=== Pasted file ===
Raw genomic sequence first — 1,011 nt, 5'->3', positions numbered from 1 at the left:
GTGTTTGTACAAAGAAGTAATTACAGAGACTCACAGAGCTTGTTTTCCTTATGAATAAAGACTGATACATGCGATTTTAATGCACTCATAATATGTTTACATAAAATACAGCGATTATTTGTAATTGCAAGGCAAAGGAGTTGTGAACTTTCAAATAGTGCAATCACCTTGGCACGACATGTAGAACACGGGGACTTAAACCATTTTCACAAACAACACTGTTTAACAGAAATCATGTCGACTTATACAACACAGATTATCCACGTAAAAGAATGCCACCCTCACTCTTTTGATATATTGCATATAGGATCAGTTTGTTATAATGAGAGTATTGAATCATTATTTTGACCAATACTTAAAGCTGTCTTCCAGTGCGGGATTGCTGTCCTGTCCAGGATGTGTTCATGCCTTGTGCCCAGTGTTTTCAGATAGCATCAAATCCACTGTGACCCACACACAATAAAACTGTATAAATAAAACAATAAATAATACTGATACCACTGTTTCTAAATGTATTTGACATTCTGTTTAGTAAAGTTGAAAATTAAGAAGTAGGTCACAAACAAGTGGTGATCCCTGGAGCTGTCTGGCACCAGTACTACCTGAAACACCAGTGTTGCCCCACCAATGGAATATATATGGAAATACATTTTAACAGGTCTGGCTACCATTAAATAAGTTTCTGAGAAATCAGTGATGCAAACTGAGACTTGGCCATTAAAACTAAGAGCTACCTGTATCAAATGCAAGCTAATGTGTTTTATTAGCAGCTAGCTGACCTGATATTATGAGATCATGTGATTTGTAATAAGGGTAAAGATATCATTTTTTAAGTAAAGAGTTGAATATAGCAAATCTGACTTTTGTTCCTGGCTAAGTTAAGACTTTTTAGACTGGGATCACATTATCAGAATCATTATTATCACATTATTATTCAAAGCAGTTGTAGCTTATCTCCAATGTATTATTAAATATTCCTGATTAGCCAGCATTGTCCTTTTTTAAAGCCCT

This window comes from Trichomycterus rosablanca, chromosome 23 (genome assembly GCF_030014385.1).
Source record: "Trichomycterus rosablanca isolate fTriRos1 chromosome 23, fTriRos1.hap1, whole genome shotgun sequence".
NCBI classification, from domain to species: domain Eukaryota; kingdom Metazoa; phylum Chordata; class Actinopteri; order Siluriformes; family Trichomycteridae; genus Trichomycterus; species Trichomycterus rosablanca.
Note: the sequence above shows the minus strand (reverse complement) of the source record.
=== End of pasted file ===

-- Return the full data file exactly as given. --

Raw genomic sequence first — 1,011 nt, 5'->3', positions numbered from 1 at the left:
GTGTTTGTACAAAGAAGTAATTACAGAGACTCACAGAGCTTGTTTTCCTTATGAATAAAGACTGATACATGCGATTTTAATGCACTCATAATATGTTTACATAAAATACAGCGATTATTTGTAATTGCAAGGCAAAGGAGTTGTGAACTTTCAAATAGTGCAATCACCTTGGCACGACATGTAGAACACGGGGACTTAAACCATTTTCACAAACAACACTGTTTAACAGAAATCATGTCGACTTATACAACACAGATTATCCACGTAAAAGAATGCCACCCTCACTCTTTTGATATATTGCATATAGGATCAGTTTGTTATAATGAGAGTATTGAATCATTATTTTGACCAATACTTAAAGCTGTCTTCCAGTGCGGGATTGCTGTCCTGTCCAGGATGTGTTCATGCCTTGTGCCCAGTGTTTTCAGATAGCATCAAATCCACTGTGACCCACACACAATAAAACTGTATAAATAAAACAATAAATAATACTGATACCACTGTTTCTAAATGTATTTGACATTCTGTTTAGTAAAGTTGAAAATTAAGAAGTAGGTCACAAACAAGTGGTGATCCCTGGAGCTGTCTGGCACCAGTACTACCTGAAACACCAGTGTTGCCCCACCAATGGAATATATATGGAAATACATTTTAACAGGTCTGGCTACCATTAAATAAGTTTCTGAGAAATCAGTGATGCAAACTGAGACTTGGCCATTAAAACTAAGAGCTACCTGTATCAAATGCAAGCTAATGTGTTTTATTAGCAGCTAGCTGACCTGATATTATGAGATCATGTGATTTGTAATAAGGGTAAAGATATCATTTTTTAAGTAAAGAGTTGAATATAGCAAATCTGACTTTTGTTCCTGGCTAAGTTAAGACTTTTTAGACTGGGATCACATTATCAGAATCATTATTATCACATTATTATTCAAAGCAGTTGTAGCTTATCTCCAATGTATTATTAAATATTCCTGATTAGCCAGCATTGTCCTTTTTTAAAGCCCT

This window comes from Trichomycterus rosablanca, chromosome 23 (genome assembly GCF_030014385.1).
Source record: "Trichomycterus rosablanca isolate fTriRos1 chromosome 23, fTriRos1.hap1, whole genome shotgun sequence".
NCBI classification, from domain to species: domain Eukaryota; kingdom Metazoa; phylum Chordata; class Actinopteri; order Siluriformes; family Trichomycteridae; genus Trichomycterus; species Trichomycterus rosablanca.
Note: the sequence above shows the minus strand (reverse complement) of the source record.